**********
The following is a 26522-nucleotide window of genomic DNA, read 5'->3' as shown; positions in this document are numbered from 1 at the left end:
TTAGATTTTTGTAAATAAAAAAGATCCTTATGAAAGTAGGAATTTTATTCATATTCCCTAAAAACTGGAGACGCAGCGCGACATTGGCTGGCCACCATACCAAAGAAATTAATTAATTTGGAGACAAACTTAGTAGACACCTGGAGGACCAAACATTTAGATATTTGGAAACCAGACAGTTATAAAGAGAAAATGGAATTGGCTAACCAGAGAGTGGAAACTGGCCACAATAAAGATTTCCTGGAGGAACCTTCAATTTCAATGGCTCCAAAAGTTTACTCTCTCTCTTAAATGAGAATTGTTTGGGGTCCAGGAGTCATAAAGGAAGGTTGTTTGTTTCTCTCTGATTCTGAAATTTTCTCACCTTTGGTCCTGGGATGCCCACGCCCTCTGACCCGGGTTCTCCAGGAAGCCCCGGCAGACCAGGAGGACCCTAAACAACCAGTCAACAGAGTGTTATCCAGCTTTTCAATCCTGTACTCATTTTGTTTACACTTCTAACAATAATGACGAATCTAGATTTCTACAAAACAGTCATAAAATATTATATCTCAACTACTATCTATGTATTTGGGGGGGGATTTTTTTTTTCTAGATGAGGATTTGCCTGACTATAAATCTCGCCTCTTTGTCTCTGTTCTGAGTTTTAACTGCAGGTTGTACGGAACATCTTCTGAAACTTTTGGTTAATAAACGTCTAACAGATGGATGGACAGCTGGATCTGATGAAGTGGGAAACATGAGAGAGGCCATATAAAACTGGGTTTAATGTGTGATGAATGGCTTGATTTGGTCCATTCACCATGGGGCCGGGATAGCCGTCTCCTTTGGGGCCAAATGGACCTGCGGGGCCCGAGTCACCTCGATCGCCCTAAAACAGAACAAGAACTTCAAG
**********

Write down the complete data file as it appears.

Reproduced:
The following is a 26522-nucleotide window of genomic DNA, read 5'->3' as shown; positions in this document are numbered from 1 at the left end:
TTAGATTTTTGTAAATAAAAAAGATCCTTATGAAAGTAGGAATTTTATTCATATTCCCTAAAAACTGGAGACGCAGCGCGACATTGGCTGGCCACCATACCAAAGAAATTAATTAATTTGGAGACAAACTTAGTAGACACCTGGAGGACCAAACATTTAGATATTTGGAAACCAGACAGTTATAAAGAGAAAATGGAATTGGCTAACCAGAGAGTGGAAACTGGCCACAATAAAGATTTCCTGGAGGAACCTTCAATTTCAATGGCTCCAAAAGTTTACTCTCTCTCTTAAATGAGAATTGTTTGGGGTCCAGGAGTCATAAAGGAAGGTTGTTTGTTTCTCTCTGATTCTGAAATTTTCTCACCTTTGGTCCTGGGATGCCCACGCCCTCTGACCCGGGTTCTCCAGGAAGCCCCGGCAGACCAGGAGGACCCTAAACAACCAGTCAACAGAGTGTTATCCAGCTTTTCAATCCTGTACTCATTTTGTTTACACTTCTAACAATAATGACGAATCTAGATTTCTACAAAACAGTCATAAAATATTATATCTCAACTACTATCTATGTATTTGGGGGGGGATTTTTTTTTTCTAGATGAGGATTTGCCTGACTATAAATCTCGCCTCTTTGTCTCTGTTCTGAGTTTTAACTGCAGGTTGTACGGAACATCTTCTGAAACTTTTGGTTAATAAACGTCTAACAGATGGATGGACAGCTGGATCTGATGAAGTGGGAAACATGAGAGAGGCCATATAAAACTGGGTTTAATGTGTGATGAATGGCTTGATTTGGTCCATTCACCATGGGGCCGGGATAGCCGTCTCCTTTGGGGCCAAATGGACCTGCGGGGCCCGAGTCACCTCGATCGCCCTAAAACAGAACAAGAACTTCAAG